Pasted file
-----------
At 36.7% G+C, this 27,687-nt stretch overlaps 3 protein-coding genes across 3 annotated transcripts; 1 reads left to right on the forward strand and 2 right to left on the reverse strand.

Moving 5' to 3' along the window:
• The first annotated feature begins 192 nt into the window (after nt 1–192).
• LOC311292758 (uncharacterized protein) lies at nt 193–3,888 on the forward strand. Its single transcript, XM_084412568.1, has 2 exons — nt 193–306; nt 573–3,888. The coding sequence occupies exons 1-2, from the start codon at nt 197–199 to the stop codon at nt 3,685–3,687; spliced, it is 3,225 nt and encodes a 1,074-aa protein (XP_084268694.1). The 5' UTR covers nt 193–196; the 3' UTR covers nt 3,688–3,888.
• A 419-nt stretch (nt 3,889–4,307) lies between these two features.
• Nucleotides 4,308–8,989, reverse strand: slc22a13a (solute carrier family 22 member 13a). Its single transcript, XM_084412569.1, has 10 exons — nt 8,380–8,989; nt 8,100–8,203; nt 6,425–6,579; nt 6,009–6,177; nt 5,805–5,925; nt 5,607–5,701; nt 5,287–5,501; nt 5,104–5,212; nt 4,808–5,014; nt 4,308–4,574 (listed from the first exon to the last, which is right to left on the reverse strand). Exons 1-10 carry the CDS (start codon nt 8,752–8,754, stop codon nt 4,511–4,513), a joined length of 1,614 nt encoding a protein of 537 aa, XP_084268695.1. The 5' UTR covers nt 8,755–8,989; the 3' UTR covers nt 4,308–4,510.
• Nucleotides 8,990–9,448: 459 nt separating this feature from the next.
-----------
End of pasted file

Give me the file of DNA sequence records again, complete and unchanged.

At 36.7% G+C, this 27,687-nt stretch overlaps 3 protein-coding genes across 3 annotated transcripts; 1 reads left to right on the forward strand and 2 right to left on the reverse strand.

Moving 5' to 3' along the window:
• The first annotated feature begins 192 nt into the window (after nt 1–192).
• LOC311292758 (uncharacterized protein) lies at nt 193–3,888 on the forward strand. Its single transcript, XM_084412568.1, has 2 exons — nt 193–306; nt 573–3,888. The coding sequence occupies exons 1-2, from the start codon at nt 197–199 to the stop codon at nt 3,685–3,687; spliced, it is 3,225 nt and encodes a 1,074-aa protein (XP_084268694.1). The 5' UTR covers nt 193–196; the 3' UTR covers nt 3,688–3,888.
• A 419-nt stretch (nt 3,889–4,307) lies between these two features.
• Nucleotides 4,308–8,989, reverse strand: slc22a13a (solute carrier family 22 member 13a). Its single transcript, XM_084412569.1, has 10 exons — nt 8,380–8,989; nt 8,100–8,203; nt 6,425–6,579; nt 6,009–6,177; nt 5,805–5,925; nt 5,607–5,701; nt 5,287–5,501; nt 5,104–5,212; nt 4,808–5,014; nt 4,308–4,574 (listed from the first exon to the last, which is right to left on the reverse strand). Exons 1-10 carry the CDS (start codon nt 8,752–8,754, stop codon nt 4,511–4,513), a joined length of 1,614 nt encoding a protein of 537 aa, XP_084268695.1. The 5' UTR covers nt 8,755–8,989; the 3' UTR covers nt 4,308–4,510.
• Nucleotides 8,990–9,448: 459 nt separating this feature from the next.